Read the entire review here.

Peter Taylor (1917-1994)

Peter Taylor, “The Gift of the Prodigal” | Taylor was one of the best American short story writers of the 20th century, and “The Gift of the Prodigal” (published in the New Yorker in 1981 and included in Taylor’s 1996 collection The Old Forest and Other Stories) is a jewel. Narrated by an aging widower in Charlottesville, the short story turns the New Testament parable and has the prodigal, his son Ricky — twice-divorced and frequently in trouble with the law or lovers — bringing a gift to the father as none of his other grown children can.

 

L.A. Law it is not.

James Ellroy, The Black Dahlia |  Although Ellroy’s later work is sometimes frenetic and turgid, his earlier works – especially The Big Nowhere (1988) and The Black Dahlia (1987) – are taut, violent, overwhelming portraits of L.A. noir.  The Black Dahlia is based on the 1947 murder of Elizabeth Short in Los Angeles.  There are not many true “white collar” criminals in Ellroy’s early work, but few novelists set out the dark hearts of law-enforcement, prosecutors and defense lawyers better.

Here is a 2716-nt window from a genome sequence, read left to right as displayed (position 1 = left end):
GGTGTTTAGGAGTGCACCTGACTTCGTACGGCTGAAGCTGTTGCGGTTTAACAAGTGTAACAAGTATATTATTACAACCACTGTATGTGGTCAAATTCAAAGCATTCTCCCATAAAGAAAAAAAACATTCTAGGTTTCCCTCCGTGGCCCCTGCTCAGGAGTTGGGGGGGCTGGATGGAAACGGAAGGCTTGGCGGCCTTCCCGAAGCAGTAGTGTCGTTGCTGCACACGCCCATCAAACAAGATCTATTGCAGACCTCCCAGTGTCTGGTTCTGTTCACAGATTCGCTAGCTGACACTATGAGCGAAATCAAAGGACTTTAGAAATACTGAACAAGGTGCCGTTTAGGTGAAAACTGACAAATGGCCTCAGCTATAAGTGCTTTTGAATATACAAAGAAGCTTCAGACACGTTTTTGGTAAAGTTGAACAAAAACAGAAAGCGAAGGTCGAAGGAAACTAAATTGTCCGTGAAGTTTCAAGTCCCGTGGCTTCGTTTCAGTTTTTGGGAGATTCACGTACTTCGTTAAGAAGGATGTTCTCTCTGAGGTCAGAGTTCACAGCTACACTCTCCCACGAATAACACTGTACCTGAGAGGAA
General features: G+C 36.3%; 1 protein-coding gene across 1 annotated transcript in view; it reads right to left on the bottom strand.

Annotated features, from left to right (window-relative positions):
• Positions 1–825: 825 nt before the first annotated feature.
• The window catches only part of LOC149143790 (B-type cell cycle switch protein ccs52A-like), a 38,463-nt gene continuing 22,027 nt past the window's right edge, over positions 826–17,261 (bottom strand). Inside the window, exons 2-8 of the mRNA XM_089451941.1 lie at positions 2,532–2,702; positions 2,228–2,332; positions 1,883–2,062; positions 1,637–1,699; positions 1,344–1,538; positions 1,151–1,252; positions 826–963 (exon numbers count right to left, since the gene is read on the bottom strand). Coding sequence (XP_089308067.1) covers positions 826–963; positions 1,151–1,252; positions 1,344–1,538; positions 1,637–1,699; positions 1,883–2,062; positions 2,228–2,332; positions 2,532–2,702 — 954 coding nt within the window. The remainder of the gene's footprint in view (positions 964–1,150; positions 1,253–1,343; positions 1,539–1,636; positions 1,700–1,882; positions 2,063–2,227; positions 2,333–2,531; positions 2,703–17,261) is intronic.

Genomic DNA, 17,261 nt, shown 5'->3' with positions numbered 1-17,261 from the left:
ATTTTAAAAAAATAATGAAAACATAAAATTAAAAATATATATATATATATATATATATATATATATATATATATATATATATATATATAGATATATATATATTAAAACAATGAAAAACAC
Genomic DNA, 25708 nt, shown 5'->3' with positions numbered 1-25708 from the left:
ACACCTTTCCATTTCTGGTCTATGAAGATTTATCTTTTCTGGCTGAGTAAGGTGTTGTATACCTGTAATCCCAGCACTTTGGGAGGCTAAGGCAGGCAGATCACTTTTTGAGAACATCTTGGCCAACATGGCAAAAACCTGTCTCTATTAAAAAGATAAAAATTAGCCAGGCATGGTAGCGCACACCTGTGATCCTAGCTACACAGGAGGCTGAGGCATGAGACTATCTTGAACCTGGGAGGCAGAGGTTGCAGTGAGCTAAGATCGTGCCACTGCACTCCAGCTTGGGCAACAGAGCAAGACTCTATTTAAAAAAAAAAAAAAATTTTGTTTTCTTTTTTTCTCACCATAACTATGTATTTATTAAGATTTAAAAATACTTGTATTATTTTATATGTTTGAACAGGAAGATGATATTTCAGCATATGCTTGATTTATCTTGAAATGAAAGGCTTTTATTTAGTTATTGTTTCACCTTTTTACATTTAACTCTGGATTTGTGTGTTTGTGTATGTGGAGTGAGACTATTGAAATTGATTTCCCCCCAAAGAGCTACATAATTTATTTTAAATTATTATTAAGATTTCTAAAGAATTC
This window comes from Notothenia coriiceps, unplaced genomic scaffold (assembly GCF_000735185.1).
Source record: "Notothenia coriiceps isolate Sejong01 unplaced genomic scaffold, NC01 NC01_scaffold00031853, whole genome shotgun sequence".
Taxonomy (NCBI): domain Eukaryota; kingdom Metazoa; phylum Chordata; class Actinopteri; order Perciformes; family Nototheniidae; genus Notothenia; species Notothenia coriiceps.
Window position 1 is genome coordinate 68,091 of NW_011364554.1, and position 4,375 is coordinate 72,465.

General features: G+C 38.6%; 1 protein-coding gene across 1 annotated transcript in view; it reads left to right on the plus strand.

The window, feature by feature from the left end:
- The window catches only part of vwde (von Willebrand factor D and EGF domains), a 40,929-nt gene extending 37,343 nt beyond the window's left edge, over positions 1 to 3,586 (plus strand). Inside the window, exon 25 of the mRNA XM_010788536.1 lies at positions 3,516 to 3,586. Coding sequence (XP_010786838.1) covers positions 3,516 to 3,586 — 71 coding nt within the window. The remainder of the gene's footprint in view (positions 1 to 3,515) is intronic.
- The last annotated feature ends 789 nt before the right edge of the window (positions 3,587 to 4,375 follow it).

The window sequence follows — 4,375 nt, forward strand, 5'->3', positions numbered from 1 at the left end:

No need for a jury consultant.

Alexandr Solzhenitsyn, The Gulag Archipelago  | With the demise of the Soviet Union, Solzhenitsyn has receded from the preeminence he had as a dissident, exile, novelist and philosopher in the 1970s.   He was, however, one of the great moral figures of the 20th century. Now condensed into a more manageable one volume, The Gulag Archipelago  (1973) describes the Soviet “gulags” – the prison camps for political prisoners and others – from the very beginnings of the Revolution to the 1950s.  With Communism vanquished, we too often forget what totalitarianism really was. One of its characteristics is the pretense of law used to deprive people of liberty for the benefit of the state.  We in the white-collar world are well advised to not forget the grim fact.

 

Twelve books in one.

John Milton, Paradise Lost | In 1667, John Milton undertook to “justifye the wayes of God to men.”  Rebellion and the fall, heaven and hell, perfect justice and marring sin — all remain as vibrant as they were centuries ago.

 

 

 

T.S. Eliot, Murder In The Cathedral | Murder In The Cathedral  (1935) is a play in verse, not a book, but it made the list anyway.

Not a street crime.